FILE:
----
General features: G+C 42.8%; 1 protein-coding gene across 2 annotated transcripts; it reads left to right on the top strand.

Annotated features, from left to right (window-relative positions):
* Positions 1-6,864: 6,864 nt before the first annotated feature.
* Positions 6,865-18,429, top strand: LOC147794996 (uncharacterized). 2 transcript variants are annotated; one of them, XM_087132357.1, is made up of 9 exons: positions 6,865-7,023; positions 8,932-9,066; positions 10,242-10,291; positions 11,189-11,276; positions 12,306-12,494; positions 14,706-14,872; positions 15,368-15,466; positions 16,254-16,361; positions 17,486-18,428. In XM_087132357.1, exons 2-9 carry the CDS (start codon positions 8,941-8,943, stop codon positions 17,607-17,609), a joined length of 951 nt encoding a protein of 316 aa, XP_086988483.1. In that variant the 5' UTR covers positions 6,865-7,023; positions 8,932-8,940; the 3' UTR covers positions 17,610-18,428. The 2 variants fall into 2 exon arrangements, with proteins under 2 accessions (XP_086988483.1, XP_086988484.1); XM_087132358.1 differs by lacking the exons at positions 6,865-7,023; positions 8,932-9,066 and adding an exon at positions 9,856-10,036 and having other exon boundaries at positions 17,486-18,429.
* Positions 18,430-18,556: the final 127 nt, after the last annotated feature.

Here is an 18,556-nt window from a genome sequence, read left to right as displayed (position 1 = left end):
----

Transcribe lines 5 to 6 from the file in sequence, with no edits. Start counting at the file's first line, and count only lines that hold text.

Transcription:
* Positions 18,430-18,556: the final 127 nt, after the last annotated feature.

Here is an 18,556-nt window from a genome sequence, read left to right as displayed (position 1 = left end):